A little over a year ago I moved to Homer, Alaska, a town of approximately 5,000 people located about five hours from Anchorage. I had no friends, no furniture, and next to no daylight, which sounds as depressing as it was. I landed the dream salary job that I was supposed to want, but after I did, I couldn’t stop thinking about my dogs, Prima and Skittles, and wondered what it would feel like leaving them home alone for eight to 10 hours a day. That’s when I started thinking that I should chuck it all and thru-hike the Continental Divide Trail (CDT).
At this point in my life, I had hiked three long trails, though admittedly none came anywhere close to being as long as the CDT, where you walk from Canada to Mexico along the Divide. I’d always considered hiking the CDT as something that would be done after the dogs passed away, as the rate of completion on those trails with a dog is notoriously low. But the previous summer I’d finished a 750-mile hiking route with Prima and Skittles, and when I remembered that the following summer both dogs would turn eight years old, I realized that the clock was ticking on how much longer they would be able to physically keep up on an adventure of such epic proportions. If we were going to give this a go, then this was the time. I quit my job and spent the next several months planning and preparing.
On June 12, 2021, we arrived at the northern terminus of the CDT, which typically travels through Glacier National Park, but since dogs aren’t allowed on backcountry trails in national parks, we had to take an alternate route down from the Canadian border; we faced this issue again with the other two national parks along the route: Rocky Mountain and Yellowstone. After the happy pups and I soaked in the moment beside the little metal monument that marks the start of the trail, we turned our sights south and started walking.
The first few weeks were blissful. I could finally decompress in this newfound freedom and found great joy in watching the dogs investigate various smells along the trail as we entered the magical Bob Marshall Wilderness. With four legs instead of two, Prima and Skittles were much better equipped to handle downed trees and snow on the trail, and to thrive in rugged environments like those found in northern Montana. Few things brought me as much joy on the entire CDT as seeing how excited they were by the hordes of ground squirrels we met along that section.

GET DROOL IN YOUR HANDS

GET A FREE COPY OF DROOL WITH ANY PURCHASE OVER $15
USE THE CODE: DROOLME

Central Montana presented new challenges, with extreme heat waves and wildfires plaguing the Northwest. Many days we took a six-hour siesta during the hottest part of the afternoon, because with the dry, waterless ridges in this part of the state, it would not have been safe for the dogs to do otherwise. Then Skittles began to develop blisters on her pads, similar to what a hiker wearing wet boots might encounter. Fortunately, a visit to a veterinarian in Helena and some time off over the next few weeks made a huge difference, and because of it, her feet were like iron the rest of the trek. Prima wasn’t as lucky. While many people say that dogs’ feet just need to be properly conditioned to handle any terrain, that was not at all my experience; Prima’s paws needed to be closely monitored and periodically pampered throughout the trip.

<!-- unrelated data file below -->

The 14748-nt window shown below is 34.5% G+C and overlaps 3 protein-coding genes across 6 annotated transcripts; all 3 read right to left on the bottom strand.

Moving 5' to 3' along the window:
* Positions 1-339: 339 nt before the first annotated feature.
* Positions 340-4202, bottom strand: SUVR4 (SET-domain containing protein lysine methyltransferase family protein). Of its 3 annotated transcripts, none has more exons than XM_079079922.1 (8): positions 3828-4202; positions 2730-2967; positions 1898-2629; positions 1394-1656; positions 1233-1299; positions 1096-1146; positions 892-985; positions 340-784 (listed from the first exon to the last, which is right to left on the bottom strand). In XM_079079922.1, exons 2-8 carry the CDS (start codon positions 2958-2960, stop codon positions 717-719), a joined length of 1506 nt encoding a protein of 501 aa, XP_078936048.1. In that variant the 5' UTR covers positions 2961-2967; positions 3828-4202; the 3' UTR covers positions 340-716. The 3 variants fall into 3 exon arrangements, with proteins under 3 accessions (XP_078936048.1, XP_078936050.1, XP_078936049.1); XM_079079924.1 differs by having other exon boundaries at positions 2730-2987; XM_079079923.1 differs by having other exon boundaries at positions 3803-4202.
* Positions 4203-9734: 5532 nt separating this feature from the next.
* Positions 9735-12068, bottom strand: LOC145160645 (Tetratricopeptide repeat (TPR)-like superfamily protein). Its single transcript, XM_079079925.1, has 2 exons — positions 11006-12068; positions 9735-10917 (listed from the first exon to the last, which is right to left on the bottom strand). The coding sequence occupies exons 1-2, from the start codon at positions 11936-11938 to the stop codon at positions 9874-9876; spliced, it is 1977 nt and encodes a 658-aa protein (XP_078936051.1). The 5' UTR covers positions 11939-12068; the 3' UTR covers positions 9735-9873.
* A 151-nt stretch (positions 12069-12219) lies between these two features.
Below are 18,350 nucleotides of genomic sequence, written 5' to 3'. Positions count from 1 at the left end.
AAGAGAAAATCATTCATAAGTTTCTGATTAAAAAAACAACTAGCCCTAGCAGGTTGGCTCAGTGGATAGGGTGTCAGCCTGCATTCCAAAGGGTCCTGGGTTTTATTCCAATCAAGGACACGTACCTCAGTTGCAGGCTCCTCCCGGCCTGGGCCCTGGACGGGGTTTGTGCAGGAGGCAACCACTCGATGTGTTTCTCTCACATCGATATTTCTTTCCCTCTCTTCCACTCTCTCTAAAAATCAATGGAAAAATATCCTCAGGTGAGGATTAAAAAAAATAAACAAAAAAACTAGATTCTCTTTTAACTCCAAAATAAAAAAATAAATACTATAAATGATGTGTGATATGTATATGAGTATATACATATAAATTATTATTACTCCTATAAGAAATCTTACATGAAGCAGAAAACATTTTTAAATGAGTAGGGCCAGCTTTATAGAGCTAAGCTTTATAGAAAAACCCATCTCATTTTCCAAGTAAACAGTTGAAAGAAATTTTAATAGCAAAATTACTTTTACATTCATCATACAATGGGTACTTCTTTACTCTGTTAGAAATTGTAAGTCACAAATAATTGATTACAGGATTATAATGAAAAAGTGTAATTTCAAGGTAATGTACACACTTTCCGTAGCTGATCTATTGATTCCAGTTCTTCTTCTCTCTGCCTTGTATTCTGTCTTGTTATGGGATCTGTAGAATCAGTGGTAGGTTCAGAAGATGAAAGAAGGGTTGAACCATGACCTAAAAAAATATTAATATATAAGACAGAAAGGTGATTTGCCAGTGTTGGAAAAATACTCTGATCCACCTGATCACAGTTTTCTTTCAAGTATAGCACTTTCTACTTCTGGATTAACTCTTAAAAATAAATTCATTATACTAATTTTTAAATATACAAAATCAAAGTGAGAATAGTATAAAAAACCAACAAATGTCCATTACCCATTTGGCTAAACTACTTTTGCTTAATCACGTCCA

Fortunately, after a week off in Butte, things took a turn for the better. We left the CDT in favor of an incredibly scenic shortcut known as the Butte Super Cutoff, or Big Sky Variant, which routed us away from the wildfires burning on the Idaho border. Prima struggled on with some sore feet, but overall things were much easier, and neither dog could get enough of the frequent wildlife sightings or interesting smells.
At the end of July, we crossed our first state line into Idaho. Skittles celebrated by rolling in the dirt while Prima looked less than impressed. When I realized that the water source I was counting on had gone dry, we ended up walking over 50 miles in about 48 hours before coming across the next water source. After a handful of days in Idaho, we crossed into Wyoming, just south of Yellowstone National Park, and the weeks that followed were some of the trip’s best. From atop a bridge, Skittles watched as a family of river otters played in the Snake River before we hiked through the beautiful courthouse-like peaks of the Absarokas.
The incredible mountain scenery continued into the Wind River Range, where both Prima and I found the increasing amount of granite to be a bit bothersome for our feet, but with careful management we both remained healthy. Completing the Knapsack Col route in the Winds had to be one of the high points of the trip. Both dogs traversed large boulder and scree fields to ascend the 12,000-foot-high off-trail pass, defying all of the other hikers who told us it was too difficult for dogs. The granite spires of Titcomb Basin and the remnants of Twin Glacier are surely some of the most picturesque places we visited. We were hiking from 20 to 25 miles a day as we crossed into Central Wyoming, with a decent amount of daylight, close to a thousand miles under our belts, and the knowledge that winter was coming.